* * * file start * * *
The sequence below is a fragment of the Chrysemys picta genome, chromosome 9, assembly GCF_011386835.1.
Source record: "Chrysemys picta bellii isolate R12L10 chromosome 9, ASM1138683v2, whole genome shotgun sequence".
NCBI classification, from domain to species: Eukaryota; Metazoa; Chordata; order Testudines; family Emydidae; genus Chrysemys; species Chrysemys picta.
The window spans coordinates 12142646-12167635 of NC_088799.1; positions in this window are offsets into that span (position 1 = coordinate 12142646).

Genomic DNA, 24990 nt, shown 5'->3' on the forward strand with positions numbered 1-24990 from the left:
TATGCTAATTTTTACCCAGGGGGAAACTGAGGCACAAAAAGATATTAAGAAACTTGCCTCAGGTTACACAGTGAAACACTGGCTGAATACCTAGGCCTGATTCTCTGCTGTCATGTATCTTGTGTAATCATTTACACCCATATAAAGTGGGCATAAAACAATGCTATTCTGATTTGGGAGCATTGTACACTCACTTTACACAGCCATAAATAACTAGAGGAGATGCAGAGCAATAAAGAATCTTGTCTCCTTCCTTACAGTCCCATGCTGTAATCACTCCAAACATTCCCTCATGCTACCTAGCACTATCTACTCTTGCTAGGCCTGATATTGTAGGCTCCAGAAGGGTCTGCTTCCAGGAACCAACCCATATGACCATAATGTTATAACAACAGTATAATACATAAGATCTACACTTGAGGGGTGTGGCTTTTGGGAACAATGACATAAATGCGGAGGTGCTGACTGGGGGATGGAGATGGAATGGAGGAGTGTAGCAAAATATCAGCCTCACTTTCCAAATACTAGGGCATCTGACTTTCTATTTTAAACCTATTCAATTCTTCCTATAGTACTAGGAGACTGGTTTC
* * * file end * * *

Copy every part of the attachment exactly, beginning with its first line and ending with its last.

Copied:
The sequence below is a fragment of the Chrysemys picta genome, chromosome 9, assembly GCF_011386835.1.
Source record: "Chrysemys picta bellii isolate R12L10 chromosome 9, ASM1138683v2, whole genome shotgun sequence".
NCBI classification, from domain to species: Eukaryota; Metazoa; Chordata; order Testudines; family Emydidae; genus Chrysemys; species Chrysemys picta.
The window spans coordinates 12142646-12167635 of NC_088799.1; positions in this window are offsets into that span (position 1 = coordinate 12142646).

Genomic DNA, 24990 nt, shown 5'->3' on the forward strand with positions numbered 1-24990 from the left:
TATGCTAATTTTTACCCAGGGGGAAACTGAGGCACAAAAAGATATTAAGAAACTTGCCTCAGGTTACACAGTGAAACACTGGCTGAATACCTAGGCCTGATTCTCTGCTGTCATGTATCTTGTGTAATCATTTACACCCATATAAAGTGGGCATAAAACAATGCTATTCTGATTTGGGAGCATTGTACACTCACTTTACACAGCCATAAATAACTAGAGGAGATGCAGAGCAATAAAGAATCTTGTCTCCTTCCTTACAGTCCCATGCTGTAATCACTCCAAACATTCCCTCATGCTACCTAGCACTATCTACTCTTGCTAGGCCTGATATTGTAGGCTCCAGAAGGGTCTGCTTCCAGGAACCAACCCATATGACCATAATGTTATAACAACAGTATAATACATAAGATCTACACTTGAGGGGTGTGGCTTTTGGGAACAATGACATAAATGCGGAGGTGCTGACTGGGGGATGGAGATGGAATGGAGGAGTGTAGCAAAATATCAGCCTCACTTTCCAAATACTAGGGCATCTGACTTTCTATTTTAAACCTATTCAATTCTTCCTATAGTACTAGGAGACTGGTTTC